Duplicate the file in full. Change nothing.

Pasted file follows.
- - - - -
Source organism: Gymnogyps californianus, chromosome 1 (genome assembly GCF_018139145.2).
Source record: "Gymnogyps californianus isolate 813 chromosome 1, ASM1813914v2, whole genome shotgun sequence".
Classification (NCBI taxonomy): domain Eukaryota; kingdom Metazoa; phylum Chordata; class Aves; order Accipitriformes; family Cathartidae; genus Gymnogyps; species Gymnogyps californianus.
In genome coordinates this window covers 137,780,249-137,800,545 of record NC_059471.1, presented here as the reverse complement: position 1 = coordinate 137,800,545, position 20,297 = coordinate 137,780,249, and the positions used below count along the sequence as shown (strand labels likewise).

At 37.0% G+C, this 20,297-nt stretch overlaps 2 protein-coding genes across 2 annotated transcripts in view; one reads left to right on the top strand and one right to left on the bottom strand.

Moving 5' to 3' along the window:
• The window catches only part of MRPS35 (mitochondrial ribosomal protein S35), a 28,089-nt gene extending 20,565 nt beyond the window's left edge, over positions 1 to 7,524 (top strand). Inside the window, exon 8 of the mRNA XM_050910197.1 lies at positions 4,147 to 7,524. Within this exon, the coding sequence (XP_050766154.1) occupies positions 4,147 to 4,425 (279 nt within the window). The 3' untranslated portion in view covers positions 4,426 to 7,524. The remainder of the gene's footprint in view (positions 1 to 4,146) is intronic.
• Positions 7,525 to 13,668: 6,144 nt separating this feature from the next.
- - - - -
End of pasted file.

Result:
Source organism: Gymnogyps californianus, chromosome 1 (genome assembly GCF_018139145.2).
Source record: "Gymnogyps californianus isolate 813 chromosome 1, ASM1813914v2, whole genome shotgun sequence".
Classification (NCBI taxonomy): domain Eukaryota; kingdom Metazoa; phylum Chordata; class Aves; order Accipitriformes; family Cathartidae; genus Gymnogyps; species Gymnogyps californianus.
In genome coordinates this window covers 137,780,249-137,800,545 of record NC_059471.1, presented here as the reverse complement: position 1 = coordinate 137,800,545, position 20,297 = coordinate 137,780,249, and the positions used below count along the sequence as shown (strand labels likewise).

At 37.0% G+C, this 20,297-nt stretch overlaps 2 protein-coding genes across 2 annotated transcripts in view; one reads left to right on the top strand and one right to left on the bottom strand.

Moving 5' to 3' along the window:
• The window catches only part of MRPS35 (mitochondrial ribosomal protein S35), a 28,089-nt gene extending 20,565 nt beyond the window's left edge, over positions 1 to 7,524 (top strand). Inside the window, exon 8 of the mRNA XM_050910197.1 lies at positions 4,147 to 7,524. Within this exon, the coding sequence (XP_050766154.1) occupies positions 4,147 to 4,425 (279 nt within the window). The 3' untranslated portion in view covers positions 4,426 to 7,524. The remainder of the gene's footprint in view (positions 1 to 4,146) is intronic.
• Positions 7,525 to 13,668: 6,144 nt separating this feature from the next.